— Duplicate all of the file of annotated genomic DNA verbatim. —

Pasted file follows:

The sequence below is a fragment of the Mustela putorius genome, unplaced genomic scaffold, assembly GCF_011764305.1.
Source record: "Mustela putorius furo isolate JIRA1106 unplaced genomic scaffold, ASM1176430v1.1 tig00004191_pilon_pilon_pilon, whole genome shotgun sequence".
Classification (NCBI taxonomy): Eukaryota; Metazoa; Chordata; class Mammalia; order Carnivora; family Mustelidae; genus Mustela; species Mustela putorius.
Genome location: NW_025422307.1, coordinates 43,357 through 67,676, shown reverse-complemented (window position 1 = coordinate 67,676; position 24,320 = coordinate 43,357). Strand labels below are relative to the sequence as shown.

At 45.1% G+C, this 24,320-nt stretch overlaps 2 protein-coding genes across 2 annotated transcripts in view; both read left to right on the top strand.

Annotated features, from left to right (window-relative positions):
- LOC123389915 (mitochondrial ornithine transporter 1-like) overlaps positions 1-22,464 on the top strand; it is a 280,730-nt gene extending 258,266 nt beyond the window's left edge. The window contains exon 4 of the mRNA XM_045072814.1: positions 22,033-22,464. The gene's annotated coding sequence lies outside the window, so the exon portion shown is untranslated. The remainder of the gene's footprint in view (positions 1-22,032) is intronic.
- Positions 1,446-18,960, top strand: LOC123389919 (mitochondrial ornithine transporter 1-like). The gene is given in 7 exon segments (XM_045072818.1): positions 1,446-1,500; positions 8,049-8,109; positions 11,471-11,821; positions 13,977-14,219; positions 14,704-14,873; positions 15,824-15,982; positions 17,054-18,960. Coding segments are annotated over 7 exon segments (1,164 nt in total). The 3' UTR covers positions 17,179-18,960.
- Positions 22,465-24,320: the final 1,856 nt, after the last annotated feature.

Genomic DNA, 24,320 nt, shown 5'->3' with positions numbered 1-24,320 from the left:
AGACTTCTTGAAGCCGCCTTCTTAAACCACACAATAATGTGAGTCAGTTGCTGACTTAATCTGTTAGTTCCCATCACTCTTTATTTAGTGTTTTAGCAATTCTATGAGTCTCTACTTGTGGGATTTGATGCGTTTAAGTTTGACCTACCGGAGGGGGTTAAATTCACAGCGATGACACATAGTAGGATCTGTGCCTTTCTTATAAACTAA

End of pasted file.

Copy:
The sequence below is a fragment of the Mustela putorius genome, unplaced genomic scaffold, assembly GCF_011764305.1.
Source record: "Mustela putorius furo isolate JIRA1106 unplaced genomic scaffold, ASM1176430v1.1 tig00004191_pilon_pilon_pilon, whole genome shotgun sequence".
Classification (NCBI taxonomy): Eukaryota; Metazoa; Chordata; class Mammalia; order Carnivora; family Mustelidae; genus Mustela; species Mustela putorius.
Genome location: NW_025422307.1, coordinates 43,357 through 67,676, shown reverse-complemented (window position 1 = coordinate 67,676; position 24,320 = coordinate 43,357). Strand labels below are relative to the sequence as shown.

At 45.1% G+C, this 24,320-nt stretch overlaps 2 protein-coding genes across 2 annotated transcripts in view; both read left to right on the top strand.

Annotated features, from left to right (window-relative positions):
- LOC123389915 (mitochondrial ornithine transporter 1-like) overlaps positions 1-22,464 on the top strand; it is a 280,730-nt gene extending 258,266 nt beyond the window's left edge. The window contains exon 4 of the mRNA XM_045072814.1: positions 22,033-22,464. The gene's annotated coding sequence lies outside the window, so the exon portion shown is untranslated. The remainder of the gene's footprint in view (positions 1-22,032) is intronic.
- Positions 1,446-18,960, top strand: LOC123389919 (mitochondrial ornithine transporter 1-like). The gene is given in 7 exon segments (XM_045072818.1): positions 1,446-1,500; positions 8,049-8,109; positions 11,471-11,821; positions 13,977-14,219; positions 14,704-14,873; positions 15,824-15,982; positions 17,054-18,960. Coding segments are annotated over 7 exon segments (1,164 nt in total). The 3' UTR covers positions 17,179-18,960.
- Positions 22,465-24,320: the final 1,856 nt, after the last annotated feature.

Genomic DNA, 24,320 nt, shown 5'->3' with positions numbered 1-24,320 from the left:
AGACTTCTTGAAGCCGCCTTCTTAAACCACACAATAATGTGAGTCAGTTGCTGACTTAATCTGTTAGTTCCCATCACTCTTTATTTAGTGTTTTAGCAATTCTATGAGTCTCTACTTGTGGGATTTGATGCGTTTAAGTTTGACCTACCGGAGGGGGTTAAATTCACAGCGATGACACATAGTAGGATCTGTGCCTTTCTTATAAACTAA